SAN FRANCISCO--Could the long-awaited marriage of the television and the Web be blessed by a search company?
Google is at least going to make an attempt, unveiling the signature announcement of Google I/O 2010, Google TV, before a crowd of developers at the Moscone Center Thursday. While Google will need developer support to make Google TV happen, the message wasn't entirely aimed at them.
Instead, in convening a panel of some of the most important CEOs in the world of consumer electronics--Sony, Best Buy, and Intel, among others--Google declared its intention to shake up the world of consumer devices the same way it has disrupted countless other industries in its 12 years as an organization. Google is attempting to do what the PC and consumer electronics industries have tried--and failed--to do for years: bring the nearly unlimited content of the Web to the large-screen TV while preserving the tried-and-true television experience that has enraptured three generations of Americans.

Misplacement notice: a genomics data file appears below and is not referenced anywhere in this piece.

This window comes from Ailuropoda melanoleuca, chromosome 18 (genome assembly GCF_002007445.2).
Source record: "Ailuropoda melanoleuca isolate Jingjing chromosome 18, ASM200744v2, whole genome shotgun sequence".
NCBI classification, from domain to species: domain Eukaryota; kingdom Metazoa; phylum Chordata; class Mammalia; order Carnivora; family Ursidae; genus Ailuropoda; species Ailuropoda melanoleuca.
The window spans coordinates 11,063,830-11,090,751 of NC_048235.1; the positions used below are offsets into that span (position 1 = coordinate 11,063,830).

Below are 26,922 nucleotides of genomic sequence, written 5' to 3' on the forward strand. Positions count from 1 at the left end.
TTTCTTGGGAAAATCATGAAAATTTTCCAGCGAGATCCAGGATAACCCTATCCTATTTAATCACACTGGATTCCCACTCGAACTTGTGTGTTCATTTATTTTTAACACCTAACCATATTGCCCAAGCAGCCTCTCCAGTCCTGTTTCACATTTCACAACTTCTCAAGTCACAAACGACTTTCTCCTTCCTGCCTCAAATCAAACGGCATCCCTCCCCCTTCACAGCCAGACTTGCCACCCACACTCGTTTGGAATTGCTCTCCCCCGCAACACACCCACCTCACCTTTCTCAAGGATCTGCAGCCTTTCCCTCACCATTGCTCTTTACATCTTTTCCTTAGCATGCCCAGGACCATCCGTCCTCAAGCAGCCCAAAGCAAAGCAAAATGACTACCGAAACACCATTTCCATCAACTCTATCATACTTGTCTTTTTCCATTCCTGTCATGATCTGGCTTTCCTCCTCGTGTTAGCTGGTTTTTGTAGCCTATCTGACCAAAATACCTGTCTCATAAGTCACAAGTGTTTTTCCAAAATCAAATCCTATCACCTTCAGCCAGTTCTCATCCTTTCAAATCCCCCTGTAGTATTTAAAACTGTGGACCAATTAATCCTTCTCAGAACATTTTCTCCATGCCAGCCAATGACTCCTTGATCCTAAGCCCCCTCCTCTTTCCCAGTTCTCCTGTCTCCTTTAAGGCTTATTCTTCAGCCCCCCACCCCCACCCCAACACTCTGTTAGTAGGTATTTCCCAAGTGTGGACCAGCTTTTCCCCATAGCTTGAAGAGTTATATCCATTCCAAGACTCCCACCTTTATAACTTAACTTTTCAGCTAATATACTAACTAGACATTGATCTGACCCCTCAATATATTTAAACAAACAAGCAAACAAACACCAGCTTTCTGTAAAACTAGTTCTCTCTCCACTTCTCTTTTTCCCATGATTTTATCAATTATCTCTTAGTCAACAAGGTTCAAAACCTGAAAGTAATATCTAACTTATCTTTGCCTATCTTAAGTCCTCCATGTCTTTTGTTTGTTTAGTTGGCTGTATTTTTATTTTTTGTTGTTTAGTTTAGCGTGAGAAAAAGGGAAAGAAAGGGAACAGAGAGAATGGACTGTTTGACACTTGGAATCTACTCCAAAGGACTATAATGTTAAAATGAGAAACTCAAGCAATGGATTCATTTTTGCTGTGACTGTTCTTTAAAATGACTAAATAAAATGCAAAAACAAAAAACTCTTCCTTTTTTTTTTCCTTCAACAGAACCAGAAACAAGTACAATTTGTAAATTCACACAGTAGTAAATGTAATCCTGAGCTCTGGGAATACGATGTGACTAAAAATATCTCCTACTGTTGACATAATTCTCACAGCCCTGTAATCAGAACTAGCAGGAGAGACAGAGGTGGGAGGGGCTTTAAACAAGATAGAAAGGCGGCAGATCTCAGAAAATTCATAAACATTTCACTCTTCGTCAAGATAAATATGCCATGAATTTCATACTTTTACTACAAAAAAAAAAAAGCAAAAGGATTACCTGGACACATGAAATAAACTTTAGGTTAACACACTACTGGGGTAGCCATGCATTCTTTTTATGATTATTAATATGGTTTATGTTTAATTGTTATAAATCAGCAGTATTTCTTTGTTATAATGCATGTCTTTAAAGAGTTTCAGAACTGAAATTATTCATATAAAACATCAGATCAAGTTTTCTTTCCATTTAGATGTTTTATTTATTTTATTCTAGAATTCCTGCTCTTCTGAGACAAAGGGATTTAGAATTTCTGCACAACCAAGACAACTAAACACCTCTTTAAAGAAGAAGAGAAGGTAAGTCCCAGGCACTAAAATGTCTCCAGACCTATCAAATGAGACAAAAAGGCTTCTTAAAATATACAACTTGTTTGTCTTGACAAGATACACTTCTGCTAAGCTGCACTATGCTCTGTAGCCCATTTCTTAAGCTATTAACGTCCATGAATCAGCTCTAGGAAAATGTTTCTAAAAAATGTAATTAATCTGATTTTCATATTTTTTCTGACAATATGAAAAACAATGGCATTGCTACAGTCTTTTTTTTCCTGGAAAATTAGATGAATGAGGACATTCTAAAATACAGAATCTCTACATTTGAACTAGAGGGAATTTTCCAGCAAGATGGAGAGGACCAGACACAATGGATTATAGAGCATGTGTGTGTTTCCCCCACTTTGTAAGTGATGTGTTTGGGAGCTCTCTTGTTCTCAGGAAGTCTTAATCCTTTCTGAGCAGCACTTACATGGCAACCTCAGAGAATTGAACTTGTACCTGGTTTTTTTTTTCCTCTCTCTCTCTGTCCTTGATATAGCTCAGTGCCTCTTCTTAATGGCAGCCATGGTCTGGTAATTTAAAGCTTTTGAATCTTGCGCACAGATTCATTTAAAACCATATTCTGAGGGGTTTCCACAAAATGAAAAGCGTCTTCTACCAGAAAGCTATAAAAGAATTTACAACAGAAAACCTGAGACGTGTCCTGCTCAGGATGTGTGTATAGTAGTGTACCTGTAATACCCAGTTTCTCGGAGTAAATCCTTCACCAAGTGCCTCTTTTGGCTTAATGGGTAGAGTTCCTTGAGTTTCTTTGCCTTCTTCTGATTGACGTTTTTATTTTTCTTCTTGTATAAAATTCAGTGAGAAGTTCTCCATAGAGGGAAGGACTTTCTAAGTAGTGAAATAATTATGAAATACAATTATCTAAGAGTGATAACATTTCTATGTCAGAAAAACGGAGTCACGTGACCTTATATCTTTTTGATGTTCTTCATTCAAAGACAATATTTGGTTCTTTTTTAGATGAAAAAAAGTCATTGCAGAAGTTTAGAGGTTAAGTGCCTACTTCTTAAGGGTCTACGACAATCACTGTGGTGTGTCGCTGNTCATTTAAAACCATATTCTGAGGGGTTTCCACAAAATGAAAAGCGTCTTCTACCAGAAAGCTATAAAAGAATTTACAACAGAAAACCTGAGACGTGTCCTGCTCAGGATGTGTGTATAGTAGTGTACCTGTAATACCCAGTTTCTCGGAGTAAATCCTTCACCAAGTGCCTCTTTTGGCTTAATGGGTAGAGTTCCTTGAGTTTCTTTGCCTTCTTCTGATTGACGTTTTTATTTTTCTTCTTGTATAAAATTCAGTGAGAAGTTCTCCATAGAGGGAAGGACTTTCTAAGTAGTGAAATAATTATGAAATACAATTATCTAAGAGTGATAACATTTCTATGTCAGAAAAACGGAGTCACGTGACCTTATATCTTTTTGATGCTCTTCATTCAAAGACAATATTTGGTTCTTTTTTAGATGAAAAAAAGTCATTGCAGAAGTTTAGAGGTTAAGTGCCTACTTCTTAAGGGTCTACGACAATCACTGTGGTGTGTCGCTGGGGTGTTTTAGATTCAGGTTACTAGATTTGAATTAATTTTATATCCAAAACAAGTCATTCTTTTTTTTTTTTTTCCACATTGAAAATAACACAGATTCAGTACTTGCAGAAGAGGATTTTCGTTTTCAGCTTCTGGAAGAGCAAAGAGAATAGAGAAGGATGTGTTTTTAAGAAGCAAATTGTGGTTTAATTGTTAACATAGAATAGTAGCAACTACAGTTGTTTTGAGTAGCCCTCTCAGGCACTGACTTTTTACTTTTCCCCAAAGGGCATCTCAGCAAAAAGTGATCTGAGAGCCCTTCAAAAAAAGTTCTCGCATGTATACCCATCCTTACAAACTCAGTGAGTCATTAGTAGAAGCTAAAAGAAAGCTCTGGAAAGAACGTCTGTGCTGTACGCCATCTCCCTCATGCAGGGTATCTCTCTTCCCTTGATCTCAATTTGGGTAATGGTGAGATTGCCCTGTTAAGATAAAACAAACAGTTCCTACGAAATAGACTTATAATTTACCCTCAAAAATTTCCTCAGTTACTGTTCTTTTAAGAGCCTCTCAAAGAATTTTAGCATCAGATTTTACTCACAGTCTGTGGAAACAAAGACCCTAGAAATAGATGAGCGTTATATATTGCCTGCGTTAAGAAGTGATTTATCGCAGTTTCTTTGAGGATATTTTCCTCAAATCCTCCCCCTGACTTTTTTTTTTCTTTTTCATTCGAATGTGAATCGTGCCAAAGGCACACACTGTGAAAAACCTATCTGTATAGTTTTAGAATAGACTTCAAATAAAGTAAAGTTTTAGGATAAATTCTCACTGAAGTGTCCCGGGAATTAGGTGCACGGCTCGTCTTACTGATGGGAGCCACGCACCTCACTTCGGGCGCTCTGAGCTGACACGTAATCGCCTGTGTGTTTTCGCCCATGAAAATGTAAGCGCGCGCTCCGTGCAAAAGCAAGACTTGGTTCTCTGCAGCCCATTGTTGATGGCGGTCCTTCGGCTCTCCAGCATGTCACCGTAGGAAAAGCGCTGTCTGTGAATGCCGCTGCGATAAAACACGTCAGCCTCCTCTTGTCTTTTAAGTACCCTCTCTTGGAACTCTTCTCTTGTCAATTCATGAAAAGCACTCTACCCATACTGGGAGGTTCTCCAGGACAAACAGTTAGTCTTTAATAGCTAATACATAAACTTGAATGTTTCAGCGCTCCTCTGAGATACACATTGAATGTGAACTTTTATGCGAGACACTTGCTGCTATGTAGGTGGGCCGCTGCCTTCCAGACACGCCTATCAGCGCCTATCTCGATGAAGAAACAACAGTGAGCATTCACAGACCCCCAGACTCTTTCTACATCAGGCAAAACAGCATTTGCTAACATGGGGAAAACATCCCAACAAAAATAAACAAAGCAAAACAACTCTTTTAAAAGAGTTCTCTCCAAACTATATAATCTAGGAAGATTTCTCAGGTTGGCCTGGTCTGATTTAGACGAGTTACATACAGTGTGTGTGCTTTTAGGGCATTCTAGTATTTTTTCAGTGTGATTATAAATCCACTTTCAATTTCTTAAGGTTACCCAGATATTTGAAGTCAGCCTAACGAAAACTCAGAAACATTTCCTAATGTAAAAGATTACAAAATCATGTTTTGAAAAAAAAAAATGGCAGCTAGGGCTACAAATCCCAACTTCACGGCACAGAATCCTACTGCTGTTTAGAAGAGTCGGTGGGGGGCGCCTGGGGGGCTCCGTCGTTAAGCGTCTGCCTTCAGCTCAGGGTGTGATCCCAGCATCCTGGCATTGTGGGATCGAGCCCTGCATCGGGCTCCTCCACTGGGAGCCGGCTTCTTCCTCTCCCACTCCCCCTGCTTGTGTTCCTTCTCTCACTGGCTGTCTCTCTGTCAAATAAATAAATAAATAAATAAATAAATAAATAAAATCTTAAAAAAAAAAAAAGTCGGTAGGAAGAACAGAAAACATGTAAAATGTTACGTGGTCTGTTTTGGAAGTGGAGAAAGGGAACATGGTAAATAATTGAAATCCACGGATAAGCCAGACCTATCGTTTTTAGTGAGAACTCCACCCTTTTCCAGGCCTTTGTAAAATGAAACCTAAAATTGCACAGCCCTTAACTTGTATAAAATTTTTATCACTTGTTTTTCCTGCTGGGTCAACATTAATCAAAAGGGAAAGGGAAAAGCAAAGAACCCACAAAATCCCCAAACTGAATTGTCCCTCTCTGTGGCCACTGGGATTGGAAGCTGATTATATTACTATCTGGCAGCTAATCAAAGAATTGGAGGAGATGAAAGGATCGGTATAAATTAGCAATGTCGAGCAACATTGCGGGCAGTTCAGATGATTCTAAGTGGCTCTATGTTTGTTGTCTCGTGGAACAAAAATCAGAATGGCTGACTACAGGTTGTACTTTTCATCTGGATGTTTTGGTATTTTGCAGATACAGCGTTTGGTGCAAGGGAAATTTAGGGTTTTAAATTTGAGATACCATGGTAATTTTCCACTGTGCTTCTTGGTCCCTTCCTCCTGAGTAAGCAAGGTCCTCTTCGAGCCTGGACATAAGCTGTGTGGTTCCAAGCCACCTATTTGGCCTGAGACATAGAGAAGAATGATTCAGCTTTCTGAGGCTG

If this effort succeeds, there will be a new power broker in consumer electronics. And Google will have found a way to move past its identity as The Search Company in order to focus on a future based around Web-connected consumer-oriented software.
It's far from a slam dunk: powerful entrenched industries tend to not like it when Google comes knocking on their door. And tech conference demos alone--especially buggy ones--do not sell a product. But after the failed attempts of the Wintel duopoly (remember that?) to accomplish this goal in the last decade, Google is pushing ahead with its own take on the problem at a time when people might be finally ready to listen.
So what is Google TV? Essentially, it's an Android-based operating system for televisions and set-top boxes that fulfills one of the key goals that eluded the PC industry years ago: seamless integration of Web content and cable or satellite content.… Read more